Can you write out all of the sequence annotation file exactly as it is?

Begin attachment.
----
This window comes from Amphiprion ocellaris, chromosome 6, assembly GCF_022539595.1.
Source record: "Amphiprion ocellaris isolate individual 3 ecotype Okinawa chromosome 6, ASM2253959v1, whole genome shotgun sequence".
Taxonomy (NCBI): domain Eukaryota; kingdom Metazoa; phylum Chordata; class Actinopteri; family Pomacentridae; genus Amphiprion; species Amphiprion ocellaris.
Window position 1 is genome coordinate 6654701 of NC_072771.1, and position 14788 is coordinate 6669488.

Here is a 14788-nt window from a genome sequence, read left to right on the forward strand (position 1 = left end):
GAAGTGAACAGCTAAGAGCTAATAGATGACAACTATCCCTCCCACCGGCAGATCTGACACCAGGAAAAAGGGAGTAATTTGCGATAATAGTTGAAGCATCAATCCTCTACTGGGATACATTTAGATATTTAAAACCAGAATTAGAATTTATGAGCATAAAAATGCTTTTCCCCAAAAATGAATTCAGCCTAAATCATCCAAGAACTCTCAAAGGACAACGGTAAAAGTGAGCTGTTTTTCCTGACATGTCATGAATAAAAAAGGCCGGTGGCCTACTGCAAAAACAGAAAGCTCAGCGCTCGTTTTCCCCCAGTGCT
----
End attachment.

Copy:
This window comes from Amphiprion ocellaris, chromosome 6, assembly GCF_022539595.1.
Source record: "Amphiprion ocellaris isolate individual 3 ecotype Okinawa chromosome 6, ASM2253959v1, whole genome shotgun sequence".
Taxonomy (NCBI): domain Eukaryota; kingdom Metazoa; phylum Chordata; class Actinopteri; family Pomacentridae; genus Amphiprion; species Amphiprion ocellaris.
Window position 1 is genome coordinate 6654701 of NC_072771.1, and position 14788 is coordinate 6669488.

Here is a 14788-nt window from a genome sequence, read left to right on the forward strand (position 1 = left end):
GAAGTGAACAGCTAAGAGCTAATAGATGACAACTATCCCTCCCACCGGCAGATCTGACACCAGGAAAAAGGGAGTAATTTGCGATAATAGTTGAAGCATCAATCCTCTACTGGGATACATTTAGATATTTAAAACCAGAATTAGAATTTATGAGCATAAAAATGCTTTTCCCCAAAAATGAATTCAGCCTAAATCATCCAAGAACTCTCAAAGGACAACGGTAAAAGTGAGCTGTTTTTCCTGACATGTCATGAATAAAAAAGGCCGGTGGCCTACTGCAAAAACAGAAAGCTCAGCGCTCGTTTTCCCCCAGTGCT